They overflowed the pews, spilling into the vestibule and out on to Main Street.
More than 800 people gathered Sunday morning at St. Joseph's University Church to worship as UB's Newman Center held its annual Convocation and Liturgy of the Holy Spirit, a Catholic mass celebrating the start of the academic year.
"For the last 25 years we have had a convocation to open up the school year. It came about in the medieval times when the church ran things," said Reverend Monsignor Patrick Keleher - better known to most as simply Father Pat - director of the Newman Center Catholic Campus Ministry.
The ceremony commenced with a processional that included faculty cloaked in academic robes, clergy members, administrators and an American flag-bearer. A full choir and organ music filled the sanctuary with hymns of hope, comfort and praise including "O God, Our Help in Ages Past," "Be Thou my Vision," and "The Cry of the Poor."
The second reading, from Ephesians, which urges people to "get rid of all bitterness, all passion and anger, harsh words, slander, and malice of every kind" and to "be kind to one another, compassionate, and mutually forgiving," was read in multiple languages representing UB's cultural diversity.
The mass was also a memorial service for those affected by last Tuesday's terrorist attacks, which Keleher called the result of "oneness of thought." He urged parishioners to leave their usual places on the UB campus this week in the hopes of expanding their minds as well as their hearts in the wake of the attacks.
"I hope to see people in the most unexpected places this week. I hope the libraries are filled, where books of wisdom have never been touched. I hope some department meets another. Physicists meet philosophers, medical students meet music. We are not just citizens of America, we are citizens of the world," Keleher said.
Keleher quoted from William Butler Yates, reminding his parishioners of the strength of the UB community and the importance of knowledge in times of uncertainty.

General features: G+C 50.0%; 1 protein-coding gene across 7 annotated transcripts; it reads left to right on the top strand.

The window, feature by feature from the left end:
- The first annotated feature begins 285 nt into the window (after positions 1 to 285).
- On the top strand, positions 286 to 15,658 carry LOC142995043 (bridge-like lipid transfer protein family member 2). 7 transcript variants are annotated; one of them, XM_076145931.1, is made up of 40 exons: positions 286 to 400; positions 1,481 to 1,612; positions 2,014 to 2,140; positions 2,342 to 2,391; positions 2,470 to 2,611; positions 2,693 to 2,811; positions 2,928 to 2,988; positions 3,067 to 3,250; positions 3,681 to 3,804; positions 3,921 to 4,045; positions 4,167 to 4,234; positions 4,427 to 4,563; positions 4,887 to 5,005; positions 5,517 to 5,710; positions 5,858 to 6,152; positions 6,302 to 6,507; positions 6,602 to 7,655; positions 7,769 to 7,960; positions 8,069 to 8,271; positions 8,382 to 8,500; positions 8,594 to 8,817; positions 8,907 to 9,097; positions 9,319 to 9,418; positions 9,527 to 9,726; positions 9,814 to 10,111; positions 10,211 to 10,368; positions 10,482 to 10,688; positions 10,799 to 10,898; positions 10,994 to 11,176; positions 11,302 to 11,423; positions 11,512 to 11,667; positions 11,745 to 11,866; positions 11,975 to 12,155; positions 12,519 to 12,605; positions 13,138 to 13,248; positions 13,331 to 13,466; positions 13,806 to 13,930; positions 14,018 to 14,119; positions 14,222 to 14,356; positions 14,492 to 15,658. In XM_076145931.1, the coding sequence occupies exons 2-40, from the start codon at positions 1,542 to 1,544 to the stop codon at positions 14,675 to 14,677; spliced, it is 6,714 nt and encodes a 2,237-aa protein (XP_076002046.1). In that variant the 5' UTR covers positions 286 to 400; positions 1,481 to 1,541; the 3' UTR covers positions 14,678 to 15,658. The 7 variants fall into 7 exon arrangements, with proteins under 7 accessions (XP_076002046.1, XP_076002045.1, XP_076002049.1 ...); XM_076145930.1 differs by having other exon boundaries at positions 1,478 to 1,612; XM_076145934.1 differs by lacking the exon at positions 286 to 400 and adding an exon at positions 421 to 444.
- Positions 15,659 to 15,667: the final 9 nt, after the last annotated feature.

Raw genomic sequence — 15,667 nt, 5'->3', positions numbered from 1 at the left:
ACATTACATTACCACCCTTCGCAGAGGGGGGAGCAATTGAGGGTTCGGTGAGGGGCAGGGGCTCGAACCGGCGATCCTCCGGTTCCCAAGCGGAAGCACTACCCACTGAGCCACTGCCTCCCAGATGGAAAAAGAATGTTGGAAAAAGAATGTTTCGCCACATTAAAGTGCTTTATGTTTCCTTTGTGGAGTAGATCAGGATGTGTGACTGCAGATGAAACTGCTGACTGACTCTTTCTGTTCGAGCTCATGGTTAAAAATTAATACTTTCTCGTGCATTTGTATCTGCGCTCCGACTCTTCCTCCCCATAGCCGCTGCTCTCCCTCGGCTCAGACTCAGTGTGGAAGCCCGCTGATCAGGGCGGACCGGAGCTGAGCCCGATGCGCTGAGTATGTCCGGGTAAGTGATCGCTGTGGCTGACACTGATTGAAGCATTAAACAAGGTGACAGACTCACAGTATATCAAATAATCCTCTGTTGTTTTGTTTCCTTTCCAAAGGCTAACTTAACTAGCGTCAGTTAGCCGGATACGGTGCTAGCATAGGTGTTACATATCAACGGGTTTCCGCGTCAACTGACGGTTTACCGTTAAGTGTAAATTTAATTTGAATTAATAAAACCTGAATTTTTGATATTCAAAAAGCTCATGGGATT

"'When anarchy is loose upon the world, gather for time and space to recreate the world and spare the horrors.'
"We need to bring comfort from confusion. In a university we gather for wisdom. We must remind ourselves that UB is a family. Our mission now is to realize I am not me without you and we are only full when we realize we are each other," said Keleher.
Following hymns, readings and Holy Communion, the mass ended with the presentation of the center's eighth annual Newman Award to UB's Vice President for Student Affairs Dennis Black.
The award is bestowed upon "some person [Newman Center members] feel embodies the relationship between the gospel and the university," said Keleher. Last year's recipient was UB Senior Vice President Robert J. Wagner.
"We awarded Dennis Black this award because he is totally committed to the university and students. He lives and breathes it. He gives 150 percent of energy to all he does. He is a great man," said Keleher.
William Barba, clinical associate professor for educational leadership and policy, presented Black with the award, praising him for his quick response to Tuesday's attacks.
"The events of Tuesday sent the University at Buffalo into chaos. Dennis understood the tragedy and immediately took action. He set up phone banks for students to call their families; Wednesday and Thursday he had a memorial service for staff and students," said Barba.
"This week he truly demonstrated all he does. Today we recognize a person of humility and good character, for our students this is a great role modal to emulate."
In his acceptance speech, Black thanked the Newman Center for "recognizing the light" and for the award.
"In the university community there are so many people doing so much every day. It's a wonderful feeling to be awarded this. I guess this is what life is about," said Black.
The mass concluded with "America the Beautiful," and was followed by an open reception.